Historic saltpetre of British Indian origin: An isotopic and socio-economic analysis

Chitoshi Mizota, Yuki Furukawa, Toshiro Yamanaka, Osamu Okano, Yoshihiro Nobori

Research output: Contribution to journalArticlepeer-review

3 Citations (Scopus)


High-grade, historic saltpetre (KNO3) for gunpowder manufacture amounting to more than 50kg was excavated from the store house of the Nagasaki Prefectural Tsushima Museum of History and Folklore (NPTMHF), located at western Kyushu, Japan under very well preserved conditions. It represents the largest economic specimen in the world-wide mineral collection. High precision 14C dating by accelerator mass spectrometry for associated wooded chips of the container together with the Japanese traditional wrapping paper shows raw radiocarbon ages of 1868±15 and 1880±20, respectively, corresponding to the maximal demand for saltpetre in the modern Japan. Distinctive δ15Nnitrate-nitrogen values (+13‰) and 87Sr/86Sr ratios (0.715) are indicative of the exotic origin, at the time when the British Indian product under the monopoly industry of the Empire of the United Kingdom prevailed. The nitrogen isotopic signature (δ15N=+17‰) is comparable with two types of authentic Bengal saltpetre specimens from the Natural History Museum (NHM) in London donated in the early 1850s. Rough saltpetre once produced in the Ganga River Valley was subject to re-crystallization process in the United Kingdom, as evidenced by shifting 87Sr/86Sr ratios from 0.722 (rough saltpetre) to 0.708 (refined saltpetre). A close examination of historical documents (1865 to 1870) directly relevant to the importation of British saltpetre into Nagasaki harbor during this time was made for both the Japanese (treasure documents kept in the custom house at Nagasaki) and the United Kingdom sites (parliamentary papers). Combination of geochemical and socio-historical evidences elucidates the maritime route of world-wide saltpetre marketing at this time.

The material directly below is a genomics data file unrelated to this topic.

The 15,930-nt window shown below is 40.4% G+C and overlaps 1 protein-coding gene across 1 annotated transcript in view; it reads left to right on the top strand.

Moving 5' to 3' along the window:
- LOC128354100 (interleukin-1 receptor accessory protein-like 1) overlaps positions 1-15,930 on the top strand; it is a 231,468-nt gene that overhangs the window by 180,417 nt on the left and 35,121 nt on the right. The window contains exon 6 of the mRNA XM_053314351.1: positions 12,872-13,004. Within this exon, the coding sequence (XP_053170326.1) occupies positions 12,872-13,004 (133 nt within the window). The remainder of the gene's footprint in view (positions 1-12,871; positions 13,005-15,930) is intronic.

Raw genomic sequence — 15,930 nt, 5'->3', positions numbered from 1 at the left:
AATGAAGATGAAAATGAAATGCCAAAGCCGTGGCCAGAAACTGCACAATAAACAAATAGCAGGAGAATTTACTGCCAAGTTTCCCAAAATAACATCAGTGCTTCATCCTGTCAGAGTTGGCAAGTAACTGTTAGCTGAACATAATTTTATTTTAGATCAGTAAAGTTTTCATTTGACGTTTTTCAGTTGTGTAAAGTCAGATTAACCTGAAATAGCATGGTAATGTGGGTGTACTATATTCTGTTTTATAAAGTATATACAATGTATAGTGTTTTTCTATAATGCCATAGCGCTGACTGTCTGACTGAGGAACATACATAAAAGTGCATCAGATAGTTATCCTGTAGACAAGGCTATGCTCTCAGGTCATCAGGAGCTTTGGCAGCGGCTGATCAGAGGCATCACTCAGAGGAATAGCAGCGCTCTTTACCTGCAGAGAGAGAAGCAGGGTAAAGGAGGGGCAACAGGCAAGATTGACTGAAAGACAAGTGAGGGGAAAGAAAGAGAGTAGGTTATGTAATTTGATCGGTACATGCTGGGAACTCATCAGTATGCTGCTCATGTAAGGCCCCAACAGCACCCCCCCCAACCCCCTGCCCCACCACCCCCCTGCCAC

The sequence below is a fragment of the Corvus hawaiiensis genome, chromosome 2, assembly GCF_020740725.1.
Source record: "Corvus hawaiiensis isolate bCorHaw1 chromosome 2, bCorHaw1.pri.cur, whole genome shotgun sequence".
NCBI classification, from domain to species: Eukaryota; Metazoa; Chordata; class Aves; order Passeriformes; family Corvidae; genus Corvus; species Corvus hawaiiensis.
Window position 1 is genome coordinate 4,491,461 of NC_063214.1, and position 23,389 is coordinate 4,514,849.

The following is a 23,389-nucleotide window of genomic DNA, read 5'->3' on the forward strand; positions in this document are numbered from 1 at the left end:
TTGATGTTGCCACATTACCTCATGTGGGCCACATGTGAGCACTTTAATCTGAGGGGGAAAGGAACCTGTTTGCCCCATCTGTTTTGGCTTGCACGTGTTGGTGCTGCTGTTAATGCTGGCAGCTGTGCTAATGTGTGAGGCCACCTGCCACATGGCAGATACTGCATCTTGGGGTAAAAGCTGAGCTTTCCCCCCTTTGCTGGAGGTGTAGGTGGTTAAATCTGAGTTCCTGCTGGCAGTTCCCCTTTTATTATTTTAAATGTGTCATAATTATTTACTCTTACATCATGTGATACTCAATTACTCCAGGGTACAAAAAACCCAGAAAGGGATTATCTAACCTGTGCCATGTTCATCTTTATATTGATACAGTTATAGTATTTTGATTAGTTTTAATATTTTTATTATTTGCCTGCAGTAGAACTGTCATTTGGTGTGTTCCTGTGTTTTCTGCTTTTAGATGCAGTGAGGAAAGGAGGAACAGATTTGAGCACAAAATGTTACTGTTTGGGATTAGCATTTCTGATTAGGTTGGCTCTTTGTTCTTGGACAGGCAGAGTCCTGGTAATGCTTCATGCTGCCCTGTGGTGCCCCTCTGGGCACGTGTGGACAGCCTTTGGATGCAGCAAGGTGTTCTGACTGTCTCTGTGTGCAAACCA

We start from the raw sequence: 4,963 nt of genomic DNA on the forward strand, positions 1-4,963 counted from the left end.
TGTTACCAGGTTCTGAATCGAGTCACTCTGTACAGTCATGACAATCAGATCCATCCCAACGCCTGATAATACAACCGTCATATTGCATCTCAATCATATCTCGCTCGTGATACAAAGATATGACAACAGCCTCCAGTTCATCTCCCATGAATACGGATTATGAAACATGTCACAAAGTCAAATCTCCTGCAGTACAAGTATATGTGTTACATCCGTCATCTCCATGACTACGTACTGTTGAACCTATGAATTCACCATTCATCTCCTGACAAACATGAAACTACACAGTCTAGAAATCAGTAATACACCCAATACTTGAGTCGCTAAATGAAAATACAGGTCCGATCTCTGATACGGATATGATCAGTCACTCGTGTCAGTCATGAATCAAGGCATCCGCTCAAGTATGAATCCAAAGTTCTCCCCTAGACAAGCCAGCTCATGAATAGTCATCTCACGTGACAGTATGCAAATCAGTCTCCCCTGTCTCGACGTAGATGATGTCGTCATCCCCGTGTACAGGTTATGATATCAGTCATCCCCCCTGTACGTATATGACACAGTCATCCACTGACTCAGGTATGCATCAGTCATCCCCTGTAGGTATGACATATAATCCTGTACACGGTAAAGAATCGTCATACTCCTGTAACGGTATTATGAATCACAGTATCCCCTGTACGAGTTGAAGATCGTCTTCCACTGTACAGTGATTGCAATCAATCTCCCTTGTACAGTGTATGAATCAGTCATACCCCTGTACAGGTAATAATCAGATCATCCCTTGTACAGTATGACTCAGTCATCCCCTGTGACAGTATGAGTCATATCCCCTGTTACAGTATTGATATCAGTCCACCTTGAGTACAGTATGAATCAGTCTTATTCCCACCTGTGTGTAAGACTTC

Original languageEnglish
Pages (from-to)532-537
Number of pages6
JournalJournal of Archaeological Science: Reports
Publication statusPublished - Jun 1 2015


  • Gunpowder ingredient
  • Nitrification
  • Provenance
  • Saltpetre industry
  • Stable isotopes

ASJC Scopus subject areas

  • Archaeology
  • Archaeology


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